Yeah, and it gets worse.

I’d like to believe I asked a question or two, or maybe even requested to see the different menus. But that’s a tall tale I can’t hero. I’m afraid to report that all that came out of me was a finger. It wasn’t Tall Man, but Pointer. And with one short flick and finger, we ended up at Second Bar + Kitchen.

Thankfully theirs was the menu I’d studied earlier. Though “study” isn’t really a fair verb. It was the menu I’d gotten to know in a casual small talk way. We’d covered the basics, that there were pizzas, a burger, soups and salad, small plates, large plates, and pork belly. What else is there?

After I’d already fanned away my “ladies first” turn, once everyone had ordered, it was up to me. A hush came over the crowd. It was my turn to place my order with the waitress, and man, did I take command of that menu. I ordered with the confidence of Phil Connors. “Any questions about the menu?” Ha! I laugh in your face.

Only, no. There wasn’t laughing, not even in the general direction of her face. No. What there was, was another casual and confused mess of me. “So,” I ask her, “What on the menu would you say is your most healthy dish?” <Insert image of Phil hammering a nail into his forehead>

I had all day to decide. WTF? What is behind my indecisiveness? And is it something you can outgrow? Or is it something that can improve but will almost always be lacking due to the way I’m wired?

I do know that impatience about my uncertainty only exacerbates the issue. This is, in fact, part of my learning disability. Without the limit of time, if asked a question, I will often answer it thoughtfully and if possible correctly. But if asked the same question with a time-limit, I will rush for the answer and get it dead wrong. No one wins. So, be kind to the fence-sitters and occasionally throw us a bone. Maybe it’ll knock us into balance.

Side note: That would be Phil Connors from Groundhog Day, possibly one of the greatest comedies ever.



    1. Stephanie,
      While this post is already a few days old and you may not look, I felt the need to comment. I was a little disheartened but not at all surprised by people’s responses to ‘gain perspective’. In response to the above commenter’s remark, and coming from a place of absolutely no judgment, your behavior, or thought processes, do smack of OCD. You might not need medication, and it may not be so bad that you’re completely unable to function, but it does seem to be a little bit of obsessive behavior. This is just my humble, non-professional opinion from someone who suffers from it. The Times recently published an article on “misophonia”, which has to do with people’s seemingly out of proportion reaction to certain noises and sounds. Half of the comments on the article said, “Wow, it sounds like you’re describing me”, and the other half said, “Get over it and gain some perspective.” Indeed, for years I’ve had people tell me to stop “obsessing”, to just get over it. Perspective? Took (and passed) a bar exam 2 weeks after ID’ing my dad’s dead body… so the fact that I can still get so bent out of shape over seemingly insignificant things is indicative of an issue of ‘obsessing’.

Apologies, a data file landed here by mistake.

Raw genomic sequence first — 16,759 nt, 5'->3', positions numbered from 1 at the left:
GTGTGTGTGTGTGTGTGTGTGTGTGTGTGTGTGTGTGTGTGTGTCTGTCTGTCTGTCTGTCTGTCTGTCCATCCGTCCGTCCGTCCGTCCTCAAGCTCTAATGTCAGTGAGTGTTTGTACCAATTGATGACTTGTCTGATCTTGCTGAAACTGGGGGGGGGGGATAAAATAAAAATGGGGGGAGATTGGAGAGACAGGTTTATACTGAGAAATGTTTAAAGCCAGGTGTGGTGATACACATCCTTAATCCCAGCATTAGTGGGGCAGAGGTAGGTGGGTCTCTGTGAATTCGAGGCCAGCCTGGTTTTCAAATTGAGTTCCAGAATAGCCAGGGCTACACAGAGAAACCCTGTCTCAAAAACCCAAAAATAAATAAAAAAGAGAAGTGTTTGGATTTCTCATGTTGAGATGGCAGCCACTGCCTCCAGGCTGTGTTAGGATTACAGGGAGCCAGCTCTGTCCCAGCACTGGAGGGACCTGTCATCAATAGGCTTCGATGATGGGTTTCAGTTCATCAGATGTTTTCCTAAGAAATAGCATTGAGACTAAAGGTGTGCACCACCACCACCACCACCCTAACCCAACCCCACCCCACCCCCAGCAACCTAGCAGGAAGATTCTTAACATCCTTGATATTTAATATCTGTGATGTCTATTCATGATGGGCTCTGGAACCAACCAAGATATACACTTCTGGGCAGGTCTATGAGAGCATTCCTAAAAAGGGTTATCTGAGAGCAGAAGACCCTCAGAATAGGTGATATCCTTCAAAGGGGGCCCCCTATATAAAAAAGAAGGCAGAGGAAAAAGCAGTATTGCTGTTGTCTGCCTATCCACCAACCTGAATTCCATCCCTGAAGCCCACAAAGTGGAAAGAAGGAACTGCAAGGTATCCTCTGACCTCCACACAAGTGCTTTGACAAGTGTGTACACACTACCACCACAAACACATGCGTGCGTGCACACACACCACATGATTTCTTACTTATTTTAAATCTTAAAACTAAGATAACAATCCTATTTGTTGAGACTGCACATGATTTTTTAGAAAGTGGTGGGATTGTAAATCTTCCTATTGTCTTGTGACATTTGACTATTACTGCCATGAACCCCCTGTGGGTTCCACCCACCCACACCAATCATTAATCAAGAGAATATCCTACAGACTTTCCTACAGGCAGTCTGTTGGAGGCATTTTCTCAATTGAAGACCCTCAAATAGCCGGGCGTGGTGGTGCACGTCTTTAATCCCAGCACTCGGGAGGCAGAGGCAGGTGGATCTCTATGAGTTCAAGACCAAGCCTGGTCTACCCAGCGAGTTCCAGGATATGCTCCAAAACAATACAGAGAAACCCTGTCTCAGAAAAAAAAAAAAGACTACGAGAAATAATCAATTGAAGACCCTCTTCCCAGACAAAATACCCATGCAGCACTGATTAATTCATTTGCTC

Again, this is not at all coming from a place of judgment. Rather than thinking that you have a character flaw, or lack perspective, maybe just think that this is how your brain is wired and you need to learn to work with it….

  1. So, you werent too sure where you were sitting and couldnt decide what to order… Is that really such a big deal?

    One word, relax.

    You sound like you were going to have a panic attack.

    1. Author

      Okay, I might have gone overboard in my description of a quickly passing panic, true. It wasn’t such a big deal. It wasn’t close to panic attack territory. I’ve actually, thankfully, never experienced one of those. What it was, though, was a realization, an isolated incident that really demonstrates a behavior of mine that could use some modification. Why when we’re single can we be superstars, capable of doing anything and everything, including taking out the garbage and disposing of bugs, but when we’re in a long term relationship we take a pass, and we learn to play the incompetent card? This isn’t just women, mind you. Men do it too. We assign ourselves roles in our relationships and rarely think about recasting.